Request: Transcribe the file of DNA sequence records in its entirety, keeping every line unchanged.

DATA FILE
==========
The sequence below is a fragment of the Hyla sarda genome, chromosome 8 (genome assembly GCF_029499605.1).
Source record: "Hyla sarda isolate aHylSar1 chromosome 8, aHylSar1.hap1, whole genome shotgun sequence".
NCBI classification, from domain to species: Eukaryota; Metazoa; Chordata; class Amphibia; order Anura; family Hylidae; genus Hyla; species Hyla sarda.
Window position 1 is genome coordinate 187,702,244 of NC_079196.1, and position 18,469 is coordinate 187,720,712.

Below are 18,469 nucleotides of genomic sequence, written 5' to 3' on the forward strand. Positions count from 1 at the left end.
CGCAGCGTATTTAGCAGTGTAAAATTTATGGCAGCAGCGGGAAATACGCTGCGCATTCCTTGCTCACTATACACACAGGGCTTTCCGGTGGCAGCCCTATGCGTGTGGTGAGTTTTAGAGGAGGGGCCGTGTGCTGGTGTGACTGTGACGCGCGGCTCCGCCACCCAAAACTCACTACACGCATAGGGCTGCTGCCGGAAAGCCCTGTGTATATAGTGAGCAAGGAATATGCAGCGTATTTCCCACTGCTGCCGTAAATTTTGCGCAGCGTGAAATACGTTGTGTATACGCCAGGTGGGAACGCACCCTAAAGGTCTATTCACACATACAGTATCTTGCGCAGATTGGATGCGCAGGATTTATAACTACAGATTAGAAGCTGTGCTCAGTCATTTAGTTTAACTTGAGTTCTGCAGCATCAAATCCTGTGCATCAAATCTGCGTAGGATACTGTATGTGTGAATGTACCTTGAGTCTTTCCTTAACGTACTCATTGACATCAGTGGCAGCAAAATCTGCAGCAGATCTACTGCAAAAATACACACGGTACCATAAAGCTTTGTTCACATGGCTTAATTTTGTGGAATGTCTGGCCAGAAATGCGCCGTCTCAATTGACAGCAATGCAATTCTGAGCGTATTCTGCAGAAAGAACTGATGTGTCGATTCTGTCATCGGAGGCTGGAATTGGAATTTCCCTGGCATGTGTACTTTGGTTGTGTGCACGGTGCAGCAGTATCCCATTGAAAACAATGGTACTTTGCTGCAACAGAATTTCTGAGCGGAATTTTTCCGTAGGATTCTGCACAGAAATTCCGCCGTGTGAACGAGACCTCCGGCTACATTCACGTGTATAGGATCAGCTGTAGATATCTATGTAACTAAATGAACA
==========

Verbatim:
The sequence below is a fragment of the Hyla sarda genome, chromosome 8 (genome assembly GCF_029499605.1).
Source record: "Hyla sarda isolate aHylSar1 chromosome 8, aHylSar1.hap1, whole genome shotgun sequence".
NCBI classification, from domain to species: Eukaryota; Metazoa; Chordata; class Amphibia; order Anura; family Hylidae; genus Hyla; species Hyla sarda.
Window position 1 is genome coordinate 187,702,244 of NC_079196.1, and position 18,469 is coordinate 187,720,712.

Below are 18,469 nucleotides of genomic sequence, written 5' to 3' on the forward strand. Positions count from 1 at the left end.
CGCAGCGTATTTAGCAGTGTAAAATTTATGGCAGCAGCGGGAAATACGCTGCGCATTCCTTGCTCACTATACACACAGGGCTTTCCGGTGGCAGCCCTATGCGTGTGGTGAGTTTTAGAGGAGGGGCCGTGTGCTGGTGTGACTGTGACGCGCGGCTCCGCCACCCAAAACTCACTACACGCATAGGGCTGCTGCCGGAAAGCCCTGTGTATATAGTGAGCAAGGAATATGCAGCGTATTTCCCACTGCTGCCGTAAATTTTGCGCAGCGTGAAATACGTTGTGTATACGCCAGGTGGGAACGCACCCTAAAGGTCTATTCACACATACAGTATCTTGCGCAGATTGGATGCGCAGGATTTATAACTACAGATTAGAAGCTGTGCTCAGTCATTTAGTTTAACTTGAGTTCTGCAGCATCAAATCCTGTGCATCAAATCTGCGTAGGATACTGTATGTGTGAATGTACCTTGAGTCTTTCCTTAACGTACTCATTGACATCAGTGGCAGCAAAATCTGCAGCAGATCTACTGCAAAAATACACACGGTACCATAAAGCTTTGTTCACATGGCTTAATTTTGTGGAATGTCTGGCCAGAAATGCGCCGTCTCAATTGACAGCAATGCAATTCTGAGCGTATTCTGCAGAAAGAACTGATGTGTCGATTCTGTCATCGGAGGCTGGAATTGGAATTTCCCTGGCATGTGTACTTTGGTTGTGTGCACGGTGCAGCAGTATCCCATTGAAAACAATGGTACTTTGCTGCAACAGAATTTCTGAGCGGAATTTTTCCGTAGGATTCTGCACAGAAATTCCGCCGTGTGAACGAGACCTCCGGCTACATTCACGTGTATAGGATCAGCTGTAGATATCTATGTAACTAAATGAACA